One of those people was tía Ofelia, who lived on the ranch just outside of Salamanca. She was always much quieter than her many brothers (nine in total!), but she was kind and inviting. When we last visited in 2007, she accompanied another uncle, Max, and my parents on a short road trip to Morelia. We spent the day there with my great aunt and her children and grandchildren.

I knew tía Ofelia was gravely ill, but was still surprised to learn of her passing (via Facebook, oddly enough). My dad got a call from nephews in Houston.

Rest in peace, tía Ofelia.


Desert blood

This morning on my way to work, I heard a KPCC story by Adolfo Guzmán about the English translation of “Los Muertos” a poem by María Rivera about the thousands of victims of drug violence in Mexico. The poem reads like a litany of cities, towns, victims and the violent acts committed against them. [Los Muertos/The Dead English translation]

In the afternoon, shortly before I left work, I saw Daniel Hernández’s tweets about several deaths after arsonists started a fire Monterrey casino.

“Four armed persons entered and began to say: ‘Everybody leave! Everybody leave!’ ” she said. The woman said she ran out a door to a parking lot, but many others fled to the second floor of the casino.

The witness said the attackers, wearing white masks, did not fire weapons or hurl grenades, as some early news reports had suggested. “They started to throw gasoline. There was no grenade attack,” she said.

A line from Rivera’s poem came back to me “… their bodies burnt.”


Cultura, Fotos, Mexico

31, El Cargadero, Zacatecas & tamborazo

Treinta y uno

During the fiestas de San Rafael, the patron saint of El Cargadero, the ghost town comes to life with migrants who have returned for the festivities. I’ve never been there for the feasts in October, but 4 years ago my parents went with Papá Chepe and Mamá Toni. During the day, they went through the bureaucracy of signing over the grandparents’ house to my mom. In the evening they joined the festivities in the Plaza del Migrante or watched the borlote (commotion) from the balcony. My grandparents’ – well, now mom’s – house overlooks the main plaza. This was great for people watching, but not great for making international calls.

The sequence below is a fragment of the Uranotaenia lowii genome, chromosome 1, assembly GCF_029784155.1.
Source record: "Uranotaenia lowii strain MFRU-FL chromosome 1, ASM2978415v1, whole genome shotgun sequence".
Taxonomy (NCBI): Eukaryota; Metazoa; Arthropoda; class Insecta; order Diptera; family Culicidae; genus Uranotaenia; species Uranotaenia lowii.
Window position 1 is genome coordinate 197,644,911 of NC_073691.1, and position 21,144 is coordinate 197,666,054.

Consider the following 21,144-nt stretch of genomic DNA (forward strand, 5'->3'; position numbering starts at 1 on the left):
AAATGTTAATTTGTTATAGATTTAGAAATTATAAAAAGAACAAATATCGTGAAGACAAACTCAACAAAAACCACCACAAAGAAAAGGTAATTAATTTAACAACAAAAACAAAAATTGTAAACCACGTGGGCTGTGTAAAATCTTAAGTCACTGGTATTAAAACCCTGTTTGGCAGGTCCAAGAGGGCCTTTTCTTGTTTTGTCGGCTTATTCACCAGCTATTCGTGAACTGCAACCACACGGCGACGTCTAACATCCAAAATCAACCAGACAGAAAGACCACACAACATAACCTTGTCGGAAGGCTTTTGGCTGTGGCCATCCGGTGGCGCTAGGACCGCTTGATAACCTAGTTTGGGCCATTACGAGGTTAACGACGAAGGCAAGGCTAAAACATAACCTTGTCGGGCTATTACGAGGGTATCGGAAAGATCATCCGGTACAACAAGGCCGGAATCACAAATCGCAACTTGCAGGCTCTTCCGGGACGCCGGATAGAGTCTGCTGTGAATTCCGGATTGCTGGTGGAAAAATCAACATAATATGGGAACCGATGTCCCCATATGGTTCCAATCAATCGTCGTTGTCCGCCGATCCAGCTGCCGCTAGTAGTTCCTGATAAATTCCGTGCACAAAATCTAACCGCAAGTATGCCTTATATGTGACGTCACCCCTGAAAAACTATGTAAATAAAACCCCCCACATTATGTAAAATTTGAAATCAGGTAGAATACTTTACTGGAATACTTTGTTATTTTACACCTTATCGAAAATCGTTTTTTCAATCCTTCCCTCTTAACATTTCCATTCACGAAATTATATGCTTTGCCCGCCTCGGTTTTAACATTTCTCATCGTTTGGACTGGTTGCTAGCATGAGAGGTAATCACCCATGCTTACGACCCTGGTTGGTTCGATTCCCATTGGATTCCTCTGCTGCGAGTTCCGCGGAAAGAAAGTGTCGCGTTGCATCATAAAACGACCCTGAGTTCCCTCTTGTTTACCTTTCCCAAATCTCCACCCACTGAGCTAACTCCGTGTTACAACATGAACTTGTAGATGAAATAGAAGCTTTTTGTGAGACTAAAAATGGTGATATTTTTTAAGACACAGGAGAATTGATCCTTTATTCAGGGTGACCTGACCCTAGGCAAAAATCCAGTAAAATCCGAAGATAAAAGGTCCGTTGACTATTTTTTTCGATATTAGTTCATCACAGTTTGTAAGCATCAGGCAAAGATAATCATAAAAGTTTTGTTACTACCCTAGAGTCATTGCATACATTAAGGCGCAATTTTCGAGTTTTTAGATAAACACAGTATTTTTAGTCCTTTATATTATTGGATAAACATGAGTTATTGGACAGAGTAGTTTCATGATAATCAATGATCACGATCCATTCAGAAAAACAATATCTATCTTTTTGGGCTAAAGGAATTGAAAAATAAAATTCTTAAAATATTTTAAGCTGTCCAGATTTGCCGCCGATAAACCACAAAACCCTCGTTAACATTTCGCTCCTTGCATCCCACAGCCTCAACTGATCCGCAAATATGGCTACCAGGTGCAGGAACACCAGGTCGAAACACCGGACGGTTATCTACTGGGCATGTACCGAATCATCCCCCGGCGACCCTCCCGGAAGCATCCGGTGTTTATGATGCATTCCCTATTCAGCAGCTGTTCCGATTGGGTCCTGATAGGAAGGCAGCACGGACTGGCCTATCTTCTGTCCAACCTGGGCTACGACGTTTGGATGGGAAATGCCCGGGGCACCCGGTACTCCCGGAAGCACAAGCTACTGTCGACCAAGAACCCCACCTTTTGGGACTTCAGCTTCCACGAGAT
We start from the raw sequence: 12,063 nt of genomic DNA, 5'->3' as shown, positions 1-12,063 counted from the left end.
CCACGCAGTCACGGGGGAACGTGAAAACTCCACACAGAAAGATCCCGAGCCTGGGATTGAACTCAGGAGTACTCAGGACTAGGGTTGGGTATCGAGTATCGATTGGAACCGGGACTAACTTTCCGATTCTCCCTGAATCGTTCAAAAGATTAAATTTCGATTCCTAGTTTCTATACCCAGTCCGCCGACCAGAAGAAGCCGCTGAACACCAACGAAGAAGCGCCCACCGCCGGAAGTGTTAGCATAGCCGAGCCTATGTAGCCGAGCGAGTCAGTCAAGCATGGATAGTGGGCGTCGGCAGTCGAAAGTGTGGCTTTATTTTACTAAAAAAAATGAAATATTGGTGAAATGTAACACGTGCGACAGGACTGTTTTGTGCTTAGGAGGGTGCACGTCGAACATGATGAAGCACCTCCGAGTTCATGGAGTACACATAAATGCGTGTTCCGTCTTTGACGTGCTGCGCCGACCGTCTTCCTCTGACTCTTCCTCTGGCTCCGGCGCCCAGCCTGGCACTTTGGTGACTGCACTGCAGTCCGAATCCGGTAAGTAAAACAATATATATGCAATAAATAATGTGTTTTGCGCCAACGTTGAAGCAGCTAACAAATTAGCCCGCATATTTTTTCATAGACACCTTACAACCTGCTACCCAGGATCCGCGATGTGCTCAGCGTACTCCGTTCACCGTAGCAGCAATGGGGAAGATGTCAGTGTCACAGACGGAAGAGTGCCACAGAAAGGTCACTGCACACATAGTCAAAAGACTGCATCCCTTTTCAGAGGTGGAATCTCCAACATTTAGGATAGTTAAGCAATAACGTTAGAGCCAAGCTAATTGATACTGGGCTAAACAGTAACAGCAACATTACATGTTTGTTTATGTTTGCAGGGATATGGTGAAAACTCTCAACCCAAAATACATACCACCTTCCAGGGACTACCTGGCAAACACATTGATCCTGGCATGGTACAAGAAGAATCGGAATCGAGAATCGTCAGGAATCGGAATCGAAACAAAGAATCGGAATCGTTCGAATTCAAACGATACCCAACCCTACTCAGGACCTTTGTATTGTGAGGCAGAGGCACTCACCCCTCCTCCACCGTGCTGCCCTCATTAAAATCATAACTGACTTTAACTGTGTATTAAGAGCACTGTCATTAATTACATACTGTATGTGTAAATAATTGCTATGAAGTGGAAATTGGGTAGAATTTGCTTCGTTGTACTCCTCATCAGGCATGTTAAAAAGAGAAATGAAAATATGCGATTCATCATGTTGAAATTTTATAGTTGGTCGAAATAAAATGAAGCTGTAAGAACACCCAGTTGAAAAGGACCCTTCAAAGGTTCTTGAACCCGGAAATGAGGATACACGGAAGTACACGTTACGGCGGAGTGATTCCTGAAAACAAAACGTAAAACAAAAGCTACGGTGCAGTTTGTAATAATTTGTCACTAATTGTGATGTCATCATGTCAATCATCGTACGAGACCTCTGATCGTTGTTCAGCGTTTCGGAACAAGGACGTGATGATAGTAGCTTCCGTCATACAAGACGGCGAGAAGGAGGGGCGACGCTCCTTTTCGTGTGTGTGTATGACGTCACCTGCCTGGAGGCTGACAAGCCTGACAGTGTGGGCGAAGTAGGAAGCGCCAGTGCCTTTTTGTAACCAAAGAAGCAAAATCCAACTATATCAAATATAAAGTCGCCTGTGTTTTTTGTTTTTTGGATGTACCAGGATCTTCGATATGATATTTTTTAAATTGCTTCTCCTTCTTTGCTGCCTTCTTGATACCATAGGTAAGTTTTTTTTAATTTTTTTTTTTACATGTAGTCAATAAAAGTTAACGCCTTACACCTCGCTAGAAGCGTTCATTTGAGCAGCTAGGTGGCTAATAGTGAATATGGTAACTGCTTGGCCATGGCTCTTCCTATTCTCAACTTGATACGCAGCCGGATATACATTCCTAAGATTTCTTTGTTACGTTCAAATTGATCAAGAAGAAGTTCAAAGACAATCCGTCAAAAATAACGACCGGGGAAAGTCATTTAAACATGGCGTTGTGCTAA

My dad called me one evening during the trip. Even though he was inside the house with the windows closed, I could still barely hear him. It wasn’t the connection; the background noise of drums and horns from down below was drowning him out.

The sound was familiar. I’d heard it several times before at anniversary parties, weddings, birthday parties and any other special occasion. Pretty much every big party on the Zacatecano/maternal side of the family featured a tamborazo zacatecano.

I must confess, I’ve always been ambivalent to tamborazo, which sounds a bit like a marching band[1] sometimes. It might just be the Guanjuato/paternal musical influence, but I never warmed to the music. For backyard parties, the tamborazo was always too loud. Sometimes, the horns and woodwinds sounded out of tune and the musicians weren’t that good. There was no singing; and after a while songs started to sound the same. Like the rest of my cousins, I was usually glad when the band took a break and the DJ played pocho-friendly music. Despite my ambivalence, I danced, especially if my 91-year old tamborazo-loving grandpa pulled me out to the dance floor. I love dancing with Papá Chepe and will take every opportunity I get while he can still dance.

I feel a little bad for feeling this way. I’m supposed to be proud of my culture and champion it, right? Even if it hurts my ears?